The new government was aggressive in its campaign for reform. The People’s Action Party had a brilliant leader in Lee Kuan Yew. Goh Keng Swee, the Finance Minister encourage local and foreign investments, giving tax incentives and providing a massive industrial estate in Jurong located in the western region of Singapore. The educational system was changed so that a skilled workforce can be trained and English was made the language of instruction. The new government also answered the need for low-cost housing and consolidated the labor unions into one umbrella organization. During this time, Prime Minister Lee and Finance Minister Goh thought that the future of Singapore lies with Malaysia and amid opposition the Federation of Malaysia, which include Malaya, Singapore, Sarawak and Sabah was established on July 9, 1963.
However, the relation was shaky and there was racial tension. Singapore had restricted trading with Malaysia, prompting Singapore to refuse full loan extensions to Sarawak and Sabah that were previously agreed on. The tension increased and Malaysia suspected Singapore of providing funding to the communists. There were heated exchanges of writings and speeches, and there was a call for Lee Kuan Yew to be arrested. Finally, Singapore separated from the Federation of Malaysia on August 9, 1965.
To prevent threats from other neighboring countries, Singapore sought international memberships and started diplomatic relations with other countries. It became a member of the United Nations on September 21, 1965 and joined the Commonwealth on October 1965. The country became co-founder of the Association of Southeast Asian Nation on August 8, 1967.
With the rapid modernization and reforms to address the economic and social problems that Singapore faced, it began to attract large foreign investments, including Esso and Shell. The British were still influential in the development of Singapore until 1968 when the British announced that they will withdraw their troops starting 1971. Singapore slowly established their own Singapore Armed Forces, one of the best-equipped in Asia, with the help of military advisers from Israel.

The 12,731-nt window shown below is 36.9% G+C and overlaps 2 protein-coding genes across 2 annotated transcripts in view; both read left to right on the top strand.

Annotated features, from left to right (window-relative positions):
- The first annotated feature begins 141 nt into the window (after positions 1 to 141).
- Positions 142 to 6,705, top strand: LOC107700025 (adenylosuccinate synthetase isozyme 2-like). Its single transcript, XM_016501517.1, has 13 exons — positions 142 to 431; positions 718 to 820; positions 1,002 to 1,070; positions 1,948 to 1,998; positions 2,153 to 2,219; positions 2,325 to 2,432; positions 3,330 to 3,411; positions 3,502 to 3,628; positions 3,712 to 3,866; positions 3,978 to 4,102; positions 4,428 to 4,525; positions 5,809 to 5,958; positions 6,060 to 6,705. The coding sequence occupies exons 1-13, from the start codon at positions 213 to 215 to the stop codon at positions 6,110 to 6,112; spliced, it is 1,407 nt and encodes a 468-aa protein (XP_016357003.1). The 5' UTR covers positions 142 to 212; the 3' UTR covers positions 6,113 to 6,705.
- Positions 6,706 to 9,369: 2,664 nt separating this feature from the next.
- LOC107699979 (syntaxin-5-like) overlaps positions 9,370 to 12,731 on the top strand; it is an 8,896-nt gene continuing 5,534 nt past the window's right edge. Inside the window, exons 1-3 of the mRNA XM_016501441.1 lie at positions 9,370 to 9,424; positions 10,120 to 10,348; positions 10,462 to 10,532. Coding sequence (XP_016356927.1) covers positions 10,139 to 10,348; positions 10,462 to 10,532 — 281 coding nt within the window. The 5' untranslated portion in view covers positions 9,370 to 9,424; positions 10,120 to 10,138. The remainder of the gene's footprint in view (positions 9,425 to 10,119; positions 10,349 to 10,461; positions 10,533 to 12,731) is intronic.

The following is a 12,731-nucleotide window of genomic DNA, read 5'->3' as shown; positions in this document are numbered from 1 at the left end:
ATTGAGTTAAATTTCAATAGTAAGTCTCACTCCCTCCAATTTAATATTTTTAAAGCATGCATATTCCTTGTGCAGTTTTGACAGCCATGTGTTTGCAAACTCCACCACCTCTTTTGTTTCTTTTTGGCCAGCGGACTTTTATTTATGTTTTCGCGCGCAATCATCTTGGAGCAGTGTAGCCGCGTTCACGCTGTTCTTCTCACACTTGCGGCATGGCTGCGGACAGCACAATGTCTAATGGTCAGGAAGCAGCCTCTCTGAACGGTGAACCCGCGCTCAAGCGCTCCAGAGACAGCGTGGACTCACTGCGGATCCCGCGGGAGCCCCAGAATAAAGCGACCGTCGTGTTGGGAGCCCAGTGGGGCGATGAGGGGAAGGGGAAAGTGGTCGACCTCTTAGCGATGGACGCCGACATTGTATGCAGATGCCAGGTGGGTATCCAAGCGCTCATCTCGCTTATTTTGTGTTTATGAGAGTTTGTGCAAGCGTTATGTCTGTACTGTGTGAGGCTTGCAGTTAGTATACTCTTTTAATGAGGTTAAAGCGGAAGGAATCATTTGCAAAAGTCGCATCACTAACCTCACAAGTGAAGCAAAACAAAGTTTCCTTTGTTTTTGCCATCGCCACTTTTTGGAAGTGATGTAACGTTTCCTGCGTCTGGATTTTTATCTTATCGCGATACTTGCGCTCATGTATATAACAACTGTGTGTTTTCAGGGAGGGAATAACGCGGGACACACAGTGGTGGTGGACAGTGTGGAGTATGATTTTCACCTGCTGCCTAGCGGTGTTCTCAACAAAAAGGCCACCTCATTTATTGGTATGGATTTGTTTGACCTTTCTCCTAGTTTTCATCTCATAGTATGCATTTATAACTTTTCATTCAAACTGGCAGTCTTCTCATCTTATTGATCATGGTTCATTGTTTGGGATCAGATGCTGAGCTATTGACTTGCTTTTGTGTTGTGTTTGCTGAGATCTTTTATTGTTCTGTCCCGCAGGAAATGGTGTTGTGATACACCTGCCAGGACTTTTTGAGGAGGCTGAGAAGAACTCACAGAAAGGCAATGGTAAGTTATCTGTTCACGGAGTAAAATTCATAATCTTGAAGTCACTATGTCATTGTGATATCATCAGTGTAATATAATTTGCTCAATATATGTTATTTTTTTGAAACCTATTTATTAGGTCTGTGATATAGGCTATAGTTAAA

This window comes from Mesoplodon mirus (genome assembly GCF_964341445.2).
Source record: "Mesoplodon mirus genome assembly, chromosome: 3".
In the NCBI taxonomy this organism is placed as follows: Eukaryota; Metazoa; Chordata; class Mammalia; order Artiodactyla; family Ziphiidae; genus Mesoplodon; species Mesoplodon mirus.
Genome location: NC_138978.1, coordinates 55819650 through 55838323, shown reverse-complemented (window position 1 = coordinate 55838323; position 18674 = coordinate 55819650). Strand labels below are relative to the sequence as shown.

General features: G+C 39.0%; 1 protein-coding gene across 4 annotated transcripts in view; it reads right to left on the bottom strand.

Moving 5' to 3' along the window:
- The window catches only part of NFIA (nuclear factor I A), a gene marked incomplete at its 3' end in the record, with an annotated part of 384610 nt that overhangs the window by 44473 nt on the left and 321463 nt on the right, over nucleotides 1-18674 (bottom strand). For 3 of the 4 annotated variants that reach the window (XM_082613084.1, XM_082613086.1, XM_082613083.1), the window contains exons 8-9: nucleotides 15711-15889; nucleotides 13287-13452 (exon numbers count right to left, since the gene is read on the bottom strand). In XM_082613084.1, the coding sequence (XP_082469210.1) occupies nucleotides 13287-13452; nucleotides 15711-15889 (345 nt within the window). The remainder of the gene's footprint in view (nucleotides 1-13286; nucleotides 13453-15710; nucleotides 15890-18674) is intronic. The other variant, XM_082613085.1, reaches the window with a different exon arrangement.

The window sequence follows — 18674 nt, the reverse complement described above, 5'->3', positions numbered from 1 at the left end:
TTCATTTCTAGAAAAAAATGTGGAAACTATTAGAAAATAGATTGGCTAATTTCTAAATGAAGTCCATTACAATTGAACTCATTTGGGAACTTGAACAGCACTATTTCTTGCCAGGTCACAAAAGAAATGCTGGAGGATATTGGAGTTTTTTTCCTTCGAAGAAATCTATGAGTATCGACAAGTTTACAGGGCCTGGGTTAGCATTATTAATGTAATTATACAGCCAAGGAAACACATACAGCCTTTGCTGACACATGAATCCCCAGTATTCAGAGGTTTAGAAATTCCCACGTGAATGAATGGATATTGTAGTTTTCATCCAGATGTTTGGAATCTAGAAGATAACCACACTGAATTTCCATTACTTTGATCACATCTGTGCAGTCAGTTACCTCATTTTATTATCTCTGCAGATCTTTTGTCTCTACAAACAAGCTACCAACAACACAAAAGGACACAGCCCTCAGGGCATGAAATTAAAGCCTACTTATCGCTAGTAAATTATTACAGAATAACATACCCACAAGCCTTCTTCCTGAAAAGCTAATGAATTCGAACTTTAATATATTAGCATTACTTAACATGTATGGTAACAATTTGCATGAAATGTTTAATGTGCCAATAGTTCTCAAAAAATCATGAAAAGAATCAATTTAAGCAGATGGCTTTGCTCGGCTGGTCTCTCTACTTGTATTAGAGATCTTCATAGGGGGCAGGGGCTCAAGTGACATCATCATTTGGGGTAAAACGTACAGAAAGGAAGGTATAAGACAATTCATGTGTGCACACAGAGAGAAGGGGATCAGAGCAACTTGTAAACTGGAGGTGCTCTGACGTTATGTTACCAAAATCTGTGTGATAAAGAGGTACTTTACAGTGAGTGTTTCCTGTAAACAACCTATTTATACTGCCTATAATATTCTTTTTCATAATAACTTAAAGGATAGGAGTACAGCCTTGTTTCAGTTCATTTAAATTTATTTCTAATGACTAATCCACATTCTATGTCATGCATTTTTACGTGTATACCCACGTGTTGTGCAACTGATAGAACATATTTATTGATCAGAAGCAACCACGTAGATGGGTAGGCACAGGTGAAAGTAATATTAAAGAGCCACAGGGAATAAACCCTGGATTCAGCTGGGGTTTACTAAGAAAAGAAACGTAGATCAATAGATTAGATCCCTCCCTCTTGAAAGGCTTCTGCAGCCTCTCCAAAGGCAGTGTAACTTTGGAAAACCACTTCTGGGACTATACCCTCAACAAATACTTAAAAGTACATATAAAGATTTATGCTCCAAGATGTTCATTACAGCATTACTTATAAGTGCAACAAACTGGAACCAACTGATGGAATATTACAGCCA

Goh Chok Tong became the second prime minister after Lee Kuan Yew in 1990. He was succeeded by Lee Hsien Loong in 2004. Lee Hsien Loong is the eldest son of Lee Kuan Yew and he is still the Prime Minister of Singapore.
:: Geography of Singapore ::
Singapore is mightily important as an international hub of commerce, much bigger than the country’s size. The land is generally undulating, with some low hills. What Singapore lacks in natural resources is overcompensated by its deep seaports, making it one of the busiest in the world.
Singapore is a collection of 63 islets in Southeast Asia, and nestled between Indonesia and Malaysia. Southeastern Asia, islands between Malaysia and Indonesia. Geographically, Singapore’s coordinates are 1° 22’ north and 103° 48’ east. Its total land mass is 697 square kilometers, with a total land area of 687 square kilometers and 10 square kilometers covered by water. Collectively the islets that make up Singapore are 3.5 times the land area of Washington D.C.
Singapore is situated between the South China Sea and the Indian Ocean. Singapore does not have any land boundaries. It is separated from Indonesia by the Singapore Strait while it is separated from Malaysia by the Straits of Johor. It does have 193 kilometers of coastline, with a territorial maritime claim of 3 nautical miles with an exclusive fishing zone that is within and beyond its territorial water, gained from traditional practice and special treaties.
With its proximity to the equator, the climate is Singapore is equatorial, which is generally hot and humid for most of the year with no distinct seasonal variations. Humidity can reach a 75% mark with an average rainfall of 100 inches and an average temperature of 75° F. The month of May is milder compared to the month of June, which is generally the hottest month in Singapore. Thunderstorms are a regular occurrence in Singapore due to its closeness to the equator and because of the prevailing climate. June, July and August are considered the best months of the year, as the rainy season in Singapore occurs in the months of November to December.
Singapore is generally a flat area with a central plateau. There are no natural lakes in the country but there are several catchment areas and nature preserves. The lowest point can be found in the Singapore Strait and its highest elevation, Bukit Timah, located near the center of the main island of Singapore rises to a height of 166 meters.
Singapore is a city-state where land is at a premium so it is not rich in natural resources. Singapore though has deep water ports, making the country one of the busiest seaports in the world. Fish is abundant in its inland waters and around its territorial limits.
Singapore is a small state where land is scarce. The main island is Singapore and the rest of the land area is composed of numerous islets. Only 1.47% of the land is arable and planted with permanent crops and the rest, or 97.06% is allocated for industries and infrastructures, residential areas and parks and numerous catchments.